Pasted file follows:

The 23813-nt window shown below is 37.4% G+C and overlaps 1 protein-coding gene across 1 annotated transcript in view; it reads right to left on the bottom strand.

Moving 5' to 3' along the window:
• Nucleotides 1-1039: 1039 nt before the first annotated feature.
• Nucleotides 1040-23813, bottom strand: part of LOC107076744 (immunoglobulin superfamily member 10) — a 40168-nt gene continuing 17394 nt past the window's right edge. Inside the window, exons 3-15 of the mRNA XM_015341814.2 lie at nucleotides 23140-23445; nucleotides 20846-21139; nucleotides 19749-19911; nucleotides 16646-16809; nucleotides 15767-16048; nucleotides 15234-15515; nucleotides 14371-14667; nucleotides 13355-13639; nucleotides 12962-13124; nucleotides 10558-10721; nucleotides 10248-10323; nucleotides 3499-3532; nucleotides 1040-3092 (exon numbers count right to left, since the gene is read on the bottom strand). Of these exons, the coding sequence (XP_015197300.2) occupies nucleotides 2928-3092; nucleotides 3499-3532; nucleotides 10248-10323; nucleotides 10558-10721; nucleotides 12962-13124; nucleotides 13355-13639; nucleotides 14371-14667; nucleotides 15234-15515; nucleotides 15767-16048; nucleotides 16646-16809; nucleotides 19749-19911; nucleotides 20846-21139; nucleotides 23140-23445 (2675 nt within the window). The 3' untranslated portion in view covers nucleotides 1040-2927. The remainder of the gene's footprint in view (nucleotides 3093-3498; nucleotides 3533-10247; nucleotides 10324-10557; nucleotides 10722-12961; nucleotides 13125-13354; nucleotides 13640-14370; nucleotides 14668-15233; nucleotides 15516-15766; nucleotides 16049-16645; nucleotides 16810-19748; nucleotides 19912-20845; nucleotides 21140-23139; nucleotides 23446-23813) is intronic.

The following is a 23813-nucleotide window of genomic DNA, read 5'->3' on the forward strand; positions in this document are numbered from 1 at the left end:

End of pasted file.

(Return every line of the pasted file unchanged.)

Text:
The 23813-nt window shown below is 37.4% G+C and overlaps 1 protein-coding gene across 1 annotated transcript in view; it reads right to left on the bottom strand.

Moving 5' to 3' along the window:
• Nucleotides 1-1039: 1039 nt before the first annotated feature.
• Nucleotides 1040-23813, bottom strand: part of LOC107076744 (immunoglobulin superfamily member 10) — a 40168-nt gene continuing 17394 nt past the window's right edge. Inside the window, exons 3-15 of the mRNA XM_015341814.2 lie at nucleotides 23140-23445; nucleotides 20846-21139; nucleotides 19749-19911; nucleotides 16646-16809; nucleotides 15767-16048; nucleotides 15234-15515; nucleotides 14371-14667; nucleotides 13355-13639; nucleotides 12962-13124; nucleotides 10558-10721; nucleotides 10248-10323; nucleotides 3499-3532; nucleotides 1040-3092 (exon numbers count right to left, since the gene is read on the bottom strand). Of these exons, the coding sequence (XP_015197300.2) occupies nucleotides 2928-3092; nucleotides 3499-3532; nucleotides 10248-10323; nucleotides 10558-10721; nucleotides 12962-13124; nucleotides 13355-13639; nucleotides 14371-14667; nucleotides 15234-15515; nucleotides 15767-16048; nucleotides 16646-16809; nucleotides 19749-19911; nucleotides 20846-21139; nucleotides 23140-23445 (2675 nt within the window). The 3' untranslated portion in view covers nucleotides 1040-2927. The remainder of the gene's footprint in view (nucleotides 3093-3498; nucleotides 3533-10247; nucleotides 10324-10557; nucleotides 10722-12961; nucleotides 13125-13354; nucleotides 13640-14370; nucleotides 14668-15233; nucleotides 15516-15766; nucleotides 16049-16645; nucleotides 16810-19748; nucleotides 19912-20845; nucleotides 21140-23139; nucleotides 23446-23813) is intronic.

The following is a 23813-nucleotide window of genomic DNA, read 5'->3' on the forward strand; positions in this document are numbered from 1 at the left end: